essay

New Essay: "As Venezuela Divided, So Did My Family" by Bear Guerra

“For 15 years, I let propaganda come between my father and me. The late Comandante Hugo Chávez Frías had been in power for over a decade. Even though in my twenties I too was enamored of him—of the idea of a leader with a social agenda, a political outsider who looked nothing like the previous white bureaucrats—just a handful of years into his presidency, I had completely fallen out of love with his revolution. In principle, I applauded his efforts to use oil profits to fund social programs, but over time, I saw Chávez defunding and attacking the country's independent democratic institutions. My dad, though, hadn't fallen out of love. To him, Chávez would become something of a messiah.”

Read the full essay on Pacific Standard here.

venezuela.jpg

New Essay: "The People In Their Labyrinth" by Bear Guerra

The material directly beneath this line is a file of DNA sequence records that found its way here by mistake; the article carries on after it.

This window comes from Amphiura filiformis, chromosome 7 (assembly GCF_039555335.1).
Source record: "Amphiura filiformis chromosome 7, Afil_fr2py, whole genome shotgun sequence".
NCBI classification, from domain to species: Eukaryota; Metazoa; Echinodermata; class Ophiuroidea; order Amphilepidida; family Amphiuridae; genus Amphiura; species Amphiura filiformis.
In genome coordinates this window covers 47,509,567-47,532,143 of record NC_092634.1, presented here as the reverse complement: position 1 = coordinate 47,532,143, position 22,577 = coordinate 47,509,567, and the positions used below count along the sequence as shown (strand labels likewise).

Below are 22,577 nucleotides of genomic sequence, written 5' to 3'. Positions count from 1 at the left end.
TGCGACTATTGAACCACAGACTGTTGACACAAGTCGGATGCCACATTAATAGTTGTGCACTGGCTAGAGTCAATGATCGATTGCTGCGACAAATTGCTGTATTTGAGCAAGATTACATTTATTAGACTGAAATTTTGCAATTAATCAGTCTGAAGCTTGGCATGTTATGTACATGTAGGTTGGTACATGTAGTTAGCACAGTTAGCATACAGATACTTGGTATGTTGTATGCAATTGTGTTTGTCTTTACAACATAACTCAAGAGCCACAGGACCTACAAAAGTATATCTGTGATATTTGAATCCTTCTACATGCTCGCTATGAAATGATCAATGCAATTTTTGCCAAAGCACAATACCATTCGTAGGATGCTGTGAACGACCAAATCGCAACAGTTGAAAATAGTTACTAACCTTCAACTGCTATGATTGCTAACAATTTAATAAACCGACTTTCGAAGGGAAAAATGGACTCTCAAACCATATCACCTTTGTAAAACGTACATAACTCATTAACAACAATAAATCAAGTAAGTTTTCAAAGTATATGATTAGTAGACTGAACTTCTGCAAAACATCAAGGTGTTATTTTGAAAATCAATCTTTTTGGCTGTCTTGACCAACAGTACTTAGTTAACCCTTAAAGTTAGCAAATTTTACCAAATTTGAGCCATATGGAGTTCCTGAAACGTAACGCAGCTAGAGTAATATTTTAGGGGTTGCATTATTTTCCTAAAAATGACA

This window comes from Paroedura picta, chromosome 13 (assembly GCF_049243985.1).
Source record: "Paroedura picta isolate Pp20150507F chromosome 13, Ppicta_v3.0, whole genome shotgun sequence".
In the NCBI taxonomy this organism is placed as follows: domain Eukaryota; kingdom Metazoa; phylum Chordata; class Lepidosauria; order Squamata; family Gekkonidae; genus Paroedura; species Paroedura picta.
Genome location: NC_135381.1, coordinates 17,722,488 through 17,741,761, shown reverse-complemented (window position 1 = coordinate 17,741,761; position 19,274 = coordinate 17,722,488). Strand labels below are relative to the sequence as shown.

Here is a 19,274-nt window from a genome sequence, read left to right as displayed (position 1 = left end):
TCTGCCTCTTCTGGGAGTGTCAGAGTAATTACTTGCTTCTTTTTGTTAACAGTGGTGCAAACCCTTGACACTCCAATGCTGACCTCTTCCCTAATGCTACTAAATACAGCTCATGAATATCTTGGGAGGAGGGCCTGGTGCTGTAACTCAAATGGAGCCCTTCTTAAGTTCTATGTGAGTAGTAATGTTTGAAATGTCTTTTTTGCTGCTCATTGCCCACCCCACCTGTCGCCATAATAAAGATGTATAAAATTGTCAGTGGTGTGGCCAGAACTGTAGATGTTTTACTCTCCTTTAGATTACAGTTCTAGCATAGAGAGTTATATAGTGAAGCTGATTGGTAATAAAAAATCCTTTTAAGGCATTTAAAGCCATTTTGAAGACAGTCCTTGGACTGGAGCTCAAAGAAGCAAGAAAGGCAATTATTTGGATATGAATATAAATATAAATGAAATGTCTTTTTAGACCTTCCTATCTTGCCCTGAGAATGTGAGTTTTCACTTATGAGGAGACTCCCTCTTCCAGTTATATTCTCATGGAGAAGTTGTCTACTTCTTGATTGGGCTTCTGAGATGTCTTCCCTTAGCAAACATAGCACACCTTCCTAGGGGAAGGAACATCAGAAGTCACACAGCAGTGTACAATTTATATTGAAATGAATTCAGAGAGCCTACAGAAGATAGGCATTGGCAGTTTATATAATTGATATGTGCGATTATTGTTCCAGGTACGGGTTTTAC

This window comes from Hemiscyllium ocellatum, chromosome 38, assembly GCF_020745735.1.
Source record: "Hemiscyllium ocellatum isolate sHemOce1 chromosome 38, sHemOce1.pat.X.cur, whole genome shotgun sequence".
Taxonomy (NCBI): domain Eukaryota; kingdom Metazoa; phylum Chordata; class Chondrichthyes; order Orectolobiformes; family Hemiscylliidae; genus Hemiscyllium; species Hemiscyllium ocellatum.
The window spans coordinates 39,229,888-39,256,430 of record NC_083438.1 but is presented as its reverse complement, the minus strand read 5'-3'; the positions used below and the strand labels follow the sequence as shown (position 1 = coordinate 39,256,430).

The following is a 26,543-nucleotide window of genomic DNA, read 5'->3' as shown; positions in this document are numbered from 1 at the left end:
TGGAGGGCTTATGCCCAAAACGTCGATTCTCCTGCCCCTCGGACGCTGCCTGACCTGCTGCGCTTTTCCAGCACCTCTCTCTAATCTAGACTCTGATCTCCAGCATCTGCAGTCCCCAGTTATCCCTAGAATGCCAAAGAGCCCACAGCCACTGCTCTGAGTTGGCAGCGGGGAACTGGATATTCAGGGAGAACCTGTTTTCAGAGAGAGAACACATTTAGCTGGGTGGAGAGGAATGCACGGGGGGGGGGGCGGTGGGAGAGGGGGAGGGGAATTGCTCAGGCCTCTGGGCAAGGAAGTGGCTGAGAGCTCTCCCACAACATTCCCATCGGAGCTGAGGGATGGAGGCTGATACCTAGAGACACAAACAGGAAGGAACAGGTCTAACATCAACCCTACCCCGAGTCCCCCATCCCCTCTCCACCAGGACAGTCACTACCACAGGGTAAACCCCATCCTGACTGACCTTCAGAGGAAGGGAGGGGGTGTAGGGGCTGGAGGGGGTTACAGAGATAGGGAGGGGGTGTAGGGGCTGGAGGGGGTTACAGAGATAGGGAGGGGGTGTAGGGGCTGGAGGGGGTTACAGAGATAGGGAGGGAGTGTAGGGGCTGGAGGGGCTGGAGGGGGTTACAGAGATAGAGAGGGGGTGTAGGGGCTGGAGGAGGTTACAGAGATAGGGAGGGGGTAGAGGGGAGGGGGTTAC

“In El Hatillo, a middle-class neighborhood on the outskirts of Caracas, Venezuela, there is a three-story building that looks as if it’s falling apart: The cream-colored paint is peeling off the walls and the garden is overgrown, wild, a place breeding critters of all kinds. In a room on the third floor, there is a large collection of supermarket cardboard boxes piled on top of one another.”

Read the rest of the essay (subscription needed) here.

ptf-ferrero-venezuela-13.jpg

New Opinion Piece: Migrants’ Endless Walk North by Bear Guerra

“In a now-retracted description, the Associated Press called the caravan ‘a ragtag army of the poor.’ But I see this latest migrant pilgrimage as something entirely different: a bold people’s movement aimed at subverting the class disparities and strict immigration enforcement of a system deliberately stacked against working-class migrants.” Read the whole piece here.

image.jpg

New Opinion Piece: How Trump’s Tax Bill Pits the Rich Against the Poor by Ruxandra Guidi

"The final version of the Republican tax bill will not only cut taxes for large corporations and America’s wealthiest, but do so primarily by slashing trillions of dollars over the next decade from programs that serve low-income and middle-class families... If Occupy Wall Street was considered anti-capitalist, then the new tax law is a love song to social Darwinism in its purest form, shamelessly pitting the 1 percent against the 99 percent."

Read the rest of the column for High Country News here.

image.jpg